AstraZeneca is on the hook for millions of doses of the University of Oxford's front-runner COVID-19 vaccine candidate, assuming it proves effective. To fill those orders, the British drugmaker has agreed to a short-term manufacturing deal that will help it bridge the gap.
AstraZeneca and Oxford BioMedica inked a one-year deal covering "multiple batches" of the University of Oxford's adenovirus-based COVID-19 vaccine candidate, AZD1222, as part of a consortium aimed at speeding production of the shot.
As part of the agreement, AstraZeneca will have access to Oxford BioMedica's 84,000-square-foot OxBox commercial manufacturing center in Oxford, England. The agreement will turn out most of the clinical and commercial supply in 2020 with the possibility of expansion in the future, Oxford BioMedica said in a release.
So far, it's a small-scale tie-up for AstraZeneca, which agreed in April to handle commercialization and manufacturing of Oxford's vaccine candidate.
Last week, AstraZeneca scored a $1.2 billion contribution from the U.S. for development, production and delivery of its potential shot starting this fall.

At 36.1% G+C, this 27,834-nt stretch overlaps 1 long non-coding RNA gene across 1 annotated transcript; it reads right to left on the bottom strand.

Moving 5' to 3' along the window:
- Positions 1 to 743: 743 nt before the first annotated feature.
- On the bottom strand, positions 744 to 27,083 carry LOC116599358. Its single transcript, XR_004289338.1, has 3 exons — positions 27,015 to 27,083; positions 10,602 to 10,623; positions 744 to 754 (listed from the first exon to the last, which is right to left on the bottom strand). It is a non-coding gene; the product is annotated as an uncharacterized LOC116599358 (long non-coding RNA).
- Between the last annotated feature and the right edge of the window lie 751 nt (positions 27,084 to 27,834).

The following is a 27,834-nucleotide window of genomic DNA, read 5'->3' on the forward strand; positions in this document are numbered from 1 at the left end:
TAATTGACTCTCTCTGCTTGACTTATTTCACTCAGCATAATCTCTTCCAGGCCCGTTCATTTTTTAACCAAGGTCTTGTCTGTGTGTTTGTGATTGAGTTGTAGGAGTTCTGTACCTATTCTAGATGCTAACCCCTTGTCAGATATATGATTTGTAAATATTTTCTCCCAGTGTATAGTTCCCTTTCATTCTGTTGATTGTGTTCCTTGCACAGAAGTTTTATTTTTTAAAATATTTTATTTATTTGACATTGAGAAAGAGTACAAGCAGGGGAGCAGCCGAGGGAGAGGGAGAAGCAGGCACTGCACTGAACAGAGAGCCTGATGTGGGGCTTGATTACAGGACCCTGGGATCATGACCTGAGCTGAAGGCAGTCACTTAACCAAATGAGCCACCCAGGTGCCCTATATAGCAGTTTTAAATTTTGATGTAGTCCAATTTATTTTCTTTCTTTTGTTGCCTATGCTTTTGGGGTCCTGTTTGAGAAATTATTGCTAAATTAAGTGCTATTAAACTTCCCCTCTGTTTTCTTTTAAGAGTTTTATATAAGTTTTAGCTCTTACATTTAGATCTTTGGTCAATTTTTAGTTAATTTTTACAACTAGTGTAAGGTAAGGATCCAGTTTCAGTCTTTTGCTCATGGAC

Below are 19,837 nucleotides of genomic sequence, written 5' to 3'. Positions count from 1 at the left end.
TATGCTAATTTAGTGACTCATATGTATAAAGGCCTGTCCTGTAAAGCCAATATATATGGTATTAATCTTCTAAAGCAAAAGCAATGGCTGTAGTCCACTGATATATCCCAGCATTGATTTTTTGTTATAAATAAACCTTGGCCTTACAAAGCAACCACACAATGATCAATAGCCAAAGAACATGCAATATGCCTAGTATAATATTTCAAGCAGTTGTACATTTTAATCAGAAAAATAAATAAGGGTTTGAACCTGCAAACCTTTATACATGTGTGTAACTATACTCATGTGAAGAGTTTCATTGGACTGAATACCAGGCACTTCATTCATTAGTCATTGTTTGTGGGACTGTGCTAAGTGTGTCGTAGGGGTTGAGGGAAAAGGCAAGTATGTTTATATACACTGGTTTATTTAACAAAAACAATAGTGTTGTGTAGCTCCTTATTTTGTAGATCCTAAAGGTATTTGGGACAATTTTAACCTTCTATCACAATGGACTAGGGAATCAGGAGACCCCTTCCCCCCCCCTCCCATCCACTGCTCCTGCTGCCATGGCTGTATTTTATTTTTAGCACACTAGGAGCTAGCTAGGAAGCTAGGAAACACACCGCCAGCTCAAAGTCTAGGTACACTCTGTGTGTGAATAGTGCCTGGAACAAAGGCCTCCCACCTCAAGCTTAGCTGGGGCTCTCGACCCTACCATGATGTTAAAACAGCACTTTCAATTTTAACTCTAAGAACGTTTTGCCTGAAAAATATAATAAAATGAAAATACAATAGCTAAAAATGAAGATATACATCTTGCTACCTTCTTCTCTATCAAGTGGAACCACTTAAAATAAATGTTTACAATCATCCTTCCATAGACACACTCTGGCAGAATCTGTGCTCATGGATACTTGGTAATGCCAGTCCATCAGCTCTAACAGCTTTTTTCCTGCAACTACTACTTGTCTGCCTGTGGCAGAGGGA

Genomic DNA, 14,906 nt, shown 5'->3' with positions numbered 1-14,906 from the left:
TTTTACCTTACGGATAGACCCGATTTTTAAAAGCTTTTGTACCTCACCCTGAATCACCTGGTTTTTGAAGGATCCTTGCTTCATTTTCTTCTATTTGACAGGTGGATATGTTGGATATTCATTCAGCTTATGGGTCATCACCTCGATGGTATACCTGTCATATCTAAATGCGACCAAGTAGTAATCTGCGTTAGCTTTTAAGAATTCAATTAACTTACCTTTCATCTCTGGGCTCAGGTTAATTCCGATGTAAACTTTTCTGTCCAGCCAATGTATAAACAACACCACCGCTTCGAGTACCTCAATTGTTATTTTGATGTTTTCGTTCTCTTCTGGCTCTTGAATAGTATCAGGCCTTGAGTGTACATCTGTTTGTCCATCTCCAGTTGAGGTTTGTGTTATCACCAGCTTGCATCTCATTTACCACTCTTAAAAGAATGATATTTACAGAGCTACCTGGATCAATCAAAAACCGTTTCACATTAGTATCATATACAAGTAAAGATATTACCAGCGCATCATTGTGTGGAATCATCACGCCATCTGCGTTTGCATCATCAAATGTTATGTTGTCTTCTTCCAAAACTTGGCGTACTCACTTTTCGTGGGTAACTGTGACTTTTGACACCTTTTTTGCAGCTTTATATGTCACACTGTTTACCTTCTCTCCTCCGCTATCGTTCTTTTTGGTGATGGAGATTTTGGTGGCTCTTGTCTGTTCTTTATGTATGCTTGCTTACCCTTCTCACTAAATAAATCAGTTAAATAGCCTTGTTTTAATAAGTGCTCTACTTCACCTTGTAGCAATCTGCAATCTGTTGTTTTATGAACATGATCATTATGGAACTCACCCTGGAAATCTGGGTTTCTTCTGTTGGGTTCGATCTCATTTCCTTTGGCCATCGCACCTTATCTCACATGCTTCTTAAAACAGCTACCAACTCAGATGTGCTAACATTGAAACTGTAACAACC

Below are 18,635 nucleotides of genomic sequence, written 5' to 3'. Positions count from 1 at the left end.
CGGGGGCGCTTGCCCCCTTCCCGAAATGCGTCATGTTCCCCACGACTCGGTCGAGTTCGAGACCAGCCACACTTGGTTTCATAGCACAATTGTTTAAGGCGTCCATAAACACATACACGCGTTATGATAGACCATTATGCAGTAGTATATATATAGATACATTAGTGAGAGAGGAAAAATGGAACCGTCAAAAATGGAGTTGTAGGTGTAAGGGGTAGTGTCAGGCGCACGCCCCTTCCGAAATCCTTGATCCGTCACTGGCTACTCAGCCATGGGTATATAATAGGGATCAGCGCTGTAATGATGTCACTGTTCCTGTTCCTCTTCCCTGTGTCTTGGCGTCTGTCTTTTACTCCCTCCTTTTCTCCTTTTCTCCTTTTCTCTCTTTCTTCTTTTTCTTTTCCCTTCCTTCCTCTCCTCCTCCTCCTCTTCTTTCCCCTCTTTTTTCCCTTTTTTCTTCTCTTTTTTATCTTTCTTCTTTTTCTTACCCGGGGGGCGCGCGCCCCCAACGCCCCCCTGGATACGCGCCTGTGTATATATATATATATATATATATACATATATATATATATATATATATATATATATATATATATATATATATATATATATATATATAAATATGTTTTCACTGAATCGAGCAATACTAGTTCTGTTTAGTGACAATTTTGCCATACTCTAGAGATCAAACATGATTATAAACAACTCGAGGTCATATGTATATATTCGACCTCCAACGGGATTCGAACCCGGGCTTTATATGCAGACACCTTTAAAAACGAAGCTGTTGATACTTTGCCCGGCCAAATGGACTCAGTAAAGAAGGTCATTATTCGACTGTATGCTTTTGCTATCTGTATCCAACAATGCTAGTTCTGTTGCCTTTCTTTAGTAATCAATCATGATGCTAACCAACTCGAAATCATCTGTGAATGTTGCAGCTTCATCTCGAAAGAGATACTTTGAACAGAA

The vaccine, developed by the University of Oxford’s Jenner Institute, contains the genetic material of the SARS-CoV-2 spike protein. It isn’t replicating, so it can’t cause an ongoing infection in recipients, AZ says. The company hopes the vaccine can deliver a strong immune response from one dose by triggering the body to produce the spike protein and attack the novel coronavirus upon infection.
AstraZeneca has signed up to deliver 400 million doses through its initial supply agreements. A Biomedical Advanced Research and Development Authority-funded deal with the U.S. follows a U.K. pact unveiled early last week for 100 million total doses. That would give the U.S. delivery of about 300 million vaccine doses starting this fall.
Those massive contracts will have to wait on the hotly anticipated results of a phase 2/3 clinical trial of the vaccine that launched late last week.
Oxford researchers hope to enroll 10,260 people in the U.K. to generate results to support the first shipments to customers in September. The study follows a 1,000-patient phase 1 trial that still hasn't turned out top-line data.
The phase 2 test will relax exclusion criteria used in phase 1, notably by enrolling a small number of children aged 5 to 12 years and adults aged 56 years and older. One cohort will enroll adults aged over 70 years, a demographic that is particularly at risk from the coronavirus. By expanding the age range, the researchers aim to understand how immune response varies across demographic groups.
Once the vaccine moves into phase 3, the researchers will limit enrollment to people age 18 years and older. Adult participants in the phase 2 and 3 trials will be randomized to receive one or two doses of AZD1222 or a vaccine against meningococcal bacteria that will serve as the control.